Civil Unions and State Taxes

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A story in the Hartford Courant last week highlights the burdens faced by same-sex couples in states that legally recognize same-sex relationships when they go to file their state tax returns.

But, first, a little background: Because many states use the federal income tax as a base for their own income taxes and the federal government does not recognize same-sex relationships, same-sex couples in legally recognized relationships cannot simply use their federal returns as a basis for their state filings (as different-sex married couples can). As a practical matter, then, this usually means that the same-sex couple has to prepare two separate”single”federal returns to  file with the federal government and then a mock”joint”federal return to use as a basis for completing their joint state return. (For more on this problem and the even worse problem of what happens to couples when they move from one state to another, check out this note by one of my students: Catherine Martin Christopher, Note, Will Filing Status Be Portable? Tax Implications of Interstate Recognition of Same-Sex Marriage, 4 Pitt. Tax Rev. 137 (2007).)

Now, back to the story: A Connecticut couple that had entered into a civil union was completing their tax returns online using the H&R Block web site when the following message popped up: “We don’t support Connecticut Civil Union returns.” At the most immediate level, H&R Block could have put a bit more thought into how best to phrase the message that this was a software issue. After all, the story implies that the Connecticut couple initially took the statement to represent H&R Block’s position on the propriety of legally recognizing same-sex relationships in Connecticut). More troubling, however, is the fact that the couple was told by H&R Block that it was willing to prepare the return in one of its offices—but at a price of about $200, which is $155 more than the online price for preparing returns.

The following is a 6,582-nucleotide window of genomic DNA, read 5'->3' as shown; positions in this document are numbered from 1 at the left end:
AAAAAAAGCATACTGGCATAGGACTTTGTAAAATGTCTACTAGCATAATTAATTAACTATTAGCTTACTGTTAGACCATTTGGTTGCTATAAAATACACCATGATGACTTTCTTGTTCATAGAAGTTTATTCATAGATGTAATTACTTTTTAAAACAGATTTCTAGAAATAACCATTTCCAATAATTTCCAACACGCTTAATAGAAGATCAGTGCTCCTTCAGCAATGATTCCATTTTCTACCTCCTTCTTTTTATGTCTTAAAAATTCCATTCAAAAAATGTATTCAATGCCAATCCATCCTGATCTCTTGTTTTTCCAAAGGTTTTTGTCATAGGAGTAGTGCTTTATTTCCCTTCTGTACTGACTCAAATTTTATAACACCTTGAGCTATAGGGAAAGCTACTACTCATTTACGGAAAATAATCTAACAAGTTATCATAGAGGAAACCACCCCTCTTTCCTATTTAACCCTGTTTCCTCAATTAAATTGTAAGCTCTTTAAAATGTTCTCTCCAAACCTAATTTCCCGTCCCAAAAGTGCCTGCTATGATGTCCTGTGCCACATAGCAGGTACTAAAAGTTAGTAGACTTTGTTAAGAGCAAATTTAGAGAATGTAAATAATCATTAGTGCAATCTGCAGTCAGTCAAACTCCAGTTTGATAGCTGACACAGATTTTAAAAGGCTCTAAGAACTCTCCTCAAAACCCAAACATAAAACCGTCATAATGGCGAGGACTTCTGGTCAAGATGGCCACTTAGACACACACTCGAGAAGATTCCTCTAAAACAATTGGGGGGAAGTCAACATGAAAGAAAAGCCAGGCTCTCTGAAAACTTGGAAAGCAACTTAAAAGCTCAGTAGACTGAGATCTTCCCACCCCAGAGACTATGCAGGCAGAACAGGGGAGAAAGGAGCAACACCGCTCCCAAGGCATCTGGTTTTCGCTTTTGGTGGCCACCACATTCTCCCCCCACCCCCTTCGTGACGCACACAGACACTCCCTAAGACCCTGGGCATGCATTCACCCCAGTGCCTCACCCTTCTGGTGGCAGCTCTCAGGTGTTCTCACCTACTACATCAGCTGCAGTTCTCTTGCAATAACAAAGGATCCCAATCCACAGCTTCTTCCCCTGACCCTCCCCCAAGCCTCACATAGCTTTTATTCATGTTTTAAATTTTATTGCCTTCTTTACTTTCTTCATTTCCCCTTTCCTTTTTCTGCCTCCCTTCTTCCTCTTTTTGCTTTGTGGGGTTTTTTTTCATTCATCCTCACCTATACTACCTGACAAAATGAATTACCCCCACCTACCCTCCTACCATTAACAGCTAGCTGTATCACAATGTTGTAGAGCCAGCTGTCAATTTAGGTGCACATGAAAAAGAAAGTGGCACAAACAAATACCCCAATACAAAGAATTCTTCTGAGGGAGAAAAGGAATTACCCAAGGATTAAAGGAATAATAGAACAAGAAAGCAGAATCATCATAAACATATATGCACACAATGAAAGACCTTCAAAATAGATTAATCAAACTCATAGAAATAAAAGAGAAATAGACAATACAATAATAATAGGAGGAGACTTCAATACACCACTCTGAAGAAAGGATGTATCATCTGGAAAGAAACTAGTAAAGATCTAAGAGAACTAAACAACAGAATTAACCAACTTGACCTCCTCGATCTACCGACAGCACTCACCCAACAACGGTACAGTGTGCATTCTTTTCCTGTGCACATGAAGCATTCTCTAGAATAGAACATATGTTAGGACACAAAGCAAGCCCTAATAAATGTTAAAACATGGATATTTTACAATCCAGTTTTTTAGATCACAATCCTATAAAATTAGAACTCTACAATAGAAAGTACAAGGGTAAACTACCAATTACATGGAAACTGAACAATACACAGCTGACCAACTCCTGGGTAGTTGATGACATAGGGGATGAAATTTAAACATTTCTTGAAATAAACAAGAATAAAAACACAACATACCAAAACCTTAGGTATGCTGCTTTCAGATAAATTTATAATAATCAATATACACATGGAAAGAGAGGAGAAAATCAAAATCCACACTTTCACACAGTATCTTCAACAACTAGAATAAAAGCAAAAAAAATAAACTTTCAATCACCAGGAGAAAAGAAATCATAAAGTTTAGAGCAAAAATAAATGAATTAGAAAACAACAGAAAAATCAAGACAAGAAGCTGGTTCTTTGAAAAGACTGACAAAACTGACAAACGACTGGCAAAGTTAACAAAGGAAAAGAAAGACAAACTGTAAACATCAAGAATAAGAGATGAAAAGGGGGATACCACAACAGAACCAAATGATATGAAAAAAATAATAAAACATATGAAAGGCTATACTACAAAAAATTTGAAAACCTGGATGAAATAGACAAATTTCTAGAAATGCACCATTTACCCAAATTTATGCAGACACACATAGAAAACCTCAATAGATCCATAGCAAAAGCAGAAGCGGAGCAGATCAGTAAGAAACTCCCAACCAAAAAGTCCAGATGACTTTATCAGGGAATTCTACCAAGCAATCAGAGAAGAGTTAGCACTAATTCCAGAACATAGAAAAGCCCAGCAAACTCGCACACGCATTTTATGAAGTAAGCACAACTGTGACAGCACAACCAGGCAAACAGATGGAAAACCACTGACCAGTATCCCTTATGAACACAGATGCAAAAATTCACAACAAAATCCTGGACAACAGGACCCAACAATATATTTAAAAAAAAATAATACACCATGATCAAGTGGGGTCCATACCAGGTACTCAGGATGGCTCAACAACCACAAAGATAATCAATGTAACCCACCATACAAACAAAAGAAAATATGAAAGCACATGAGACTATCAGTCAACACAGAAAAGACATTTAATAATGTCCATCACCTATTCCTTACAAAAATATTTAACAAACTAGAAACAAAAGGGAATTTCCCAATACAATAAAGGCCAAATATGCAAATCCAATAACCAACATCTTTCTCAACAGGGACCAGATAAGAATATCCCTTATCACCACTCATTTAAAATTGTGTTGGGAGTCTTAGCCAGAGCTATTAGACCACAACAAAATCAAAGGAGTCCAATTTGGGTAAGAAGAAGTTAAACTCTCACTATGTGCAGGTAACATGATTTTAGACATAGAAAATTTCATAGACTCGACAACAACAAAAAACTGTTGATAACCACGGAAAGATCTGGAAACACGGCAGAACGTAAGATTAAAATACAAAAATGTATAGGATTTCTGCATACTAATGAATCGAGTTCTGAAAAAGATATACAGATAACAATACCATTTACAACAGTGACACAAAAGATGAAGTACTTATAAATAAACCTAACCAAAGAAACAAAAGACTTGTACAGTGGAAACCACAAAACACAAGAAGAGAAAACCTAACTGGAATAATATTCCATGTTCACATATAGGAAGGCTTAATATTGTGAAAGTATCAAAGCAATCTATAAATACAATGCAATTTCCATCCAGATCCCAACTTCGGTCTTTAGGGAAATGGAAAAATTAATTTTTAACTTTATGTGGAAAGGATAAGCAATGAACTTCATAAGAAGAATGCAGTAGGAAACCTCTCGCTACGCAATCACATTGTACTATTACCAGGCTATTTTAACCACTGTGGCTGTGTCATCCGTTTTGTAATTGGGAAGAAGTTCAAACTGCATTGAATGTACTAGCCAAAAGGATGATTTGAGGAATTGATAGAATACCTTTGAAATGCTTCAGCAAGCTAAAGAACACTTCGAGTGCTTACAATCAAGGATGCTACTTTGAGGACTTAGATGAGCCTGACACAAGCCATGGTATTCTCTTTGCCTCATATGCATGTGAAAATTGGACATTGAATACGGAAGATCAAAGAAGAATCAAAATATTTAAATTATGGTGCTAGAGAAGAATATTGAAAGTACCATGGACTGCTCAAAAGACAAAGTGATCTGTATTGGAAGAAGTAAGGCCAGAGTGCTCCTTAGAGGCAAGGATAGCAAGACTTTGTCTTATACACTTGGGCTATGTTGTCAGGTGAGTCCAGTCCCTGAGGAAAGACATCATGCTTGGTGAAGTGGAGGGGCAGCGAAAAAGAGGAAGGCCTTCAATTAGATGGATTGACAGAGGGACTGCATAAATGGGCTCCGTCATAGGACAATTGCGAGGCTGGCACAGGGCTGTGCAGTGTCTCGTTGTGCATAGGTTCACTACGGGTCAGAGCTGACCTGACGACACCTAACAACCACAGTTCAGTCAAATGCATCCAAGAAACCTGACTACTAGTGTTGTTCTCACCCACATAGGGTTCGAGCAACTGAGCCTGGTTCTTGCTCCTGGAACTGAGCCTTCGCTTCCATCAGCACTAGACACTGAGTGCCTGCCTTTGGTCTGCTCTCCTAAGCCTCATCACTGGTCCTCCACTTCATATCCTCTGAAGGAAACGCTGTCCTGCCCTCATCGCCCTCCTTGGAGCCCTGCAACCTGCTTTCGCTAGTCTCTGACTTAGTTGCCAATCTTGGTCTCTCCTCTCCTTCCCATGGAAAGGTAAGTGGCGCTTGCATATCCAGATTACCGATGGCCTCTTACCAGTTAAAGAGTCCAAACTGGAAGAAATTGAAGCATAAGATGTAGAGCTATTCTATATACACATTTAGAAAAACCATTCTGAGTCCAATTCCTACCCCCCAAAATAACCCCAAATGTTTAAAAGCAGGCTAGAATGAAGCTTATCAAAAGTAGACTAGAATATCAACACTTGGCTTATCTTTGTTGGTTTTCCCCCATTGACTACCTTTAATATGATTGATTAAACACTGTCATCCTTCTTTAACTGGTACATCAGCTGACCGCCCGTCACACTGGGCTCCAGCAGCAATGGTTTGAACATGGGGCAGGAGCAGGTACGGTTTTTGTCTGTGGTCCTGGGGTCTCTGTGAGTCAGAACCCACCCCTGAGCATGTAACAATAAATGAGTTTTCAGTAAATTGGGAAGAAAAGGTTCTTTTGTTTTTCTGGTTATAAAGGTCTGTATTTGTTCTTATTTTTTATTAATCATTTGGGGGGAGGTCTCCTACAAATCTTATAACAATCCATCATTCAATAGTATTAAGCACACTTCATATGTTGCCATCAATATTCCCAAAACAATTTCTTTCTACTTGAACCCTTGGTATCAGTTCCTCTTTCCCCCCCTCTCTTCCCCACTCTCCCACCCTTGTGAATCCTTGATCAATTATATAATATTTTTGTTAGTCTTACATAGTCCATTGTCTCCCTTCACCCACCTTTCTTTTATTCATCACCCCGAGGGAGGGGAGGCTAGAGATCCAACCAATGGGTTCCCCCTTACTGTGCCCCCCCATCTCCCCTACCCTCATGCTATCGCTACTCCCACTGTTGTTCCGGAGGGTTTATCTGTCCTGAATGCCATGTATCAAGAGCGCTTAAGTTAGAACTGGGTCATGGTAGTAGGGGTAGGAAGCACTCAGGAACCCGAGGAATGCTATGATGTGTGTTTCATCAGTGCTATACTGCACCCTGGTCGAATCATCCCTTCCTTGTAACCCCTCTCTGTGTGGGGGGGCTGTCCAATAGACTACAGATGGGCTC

The ACLU has now stepped into the matter, asking H&R Block to cease discriminating against civil union couples—in violation of Connecticut’s prohibition against denying full and equal accommodation on the basis of sexual orientation or civil union status. (In the interest of full disclosure: I am on the Board of Directors of both the ACLU of Pennsylvania and its Pittsburgh Chapter—and my involvement in the organization is in large part motivated by the great work, just like this, that the organization does on behalf of LGBT individuals.) H&R Block is now studying how it can provide online support for civil union couples. Oddly enough, H&R Block has managed to accommodate Massachusetts couples that have entered into same-sex marriages, which should raise similar issues. But this just goes to underscore the point that civil unions are not the same as marriage, no matter what the law says. (For more on this, see this story in the New York Times and this report from the New Jersey Civil Union Review Commission.) The story notes that TurboTax supports civil union returns and actually advises clients to buy its software rather than complete the return online using TurboTax, because it comes out cheaper for the client.

-Anthony C. Infanti

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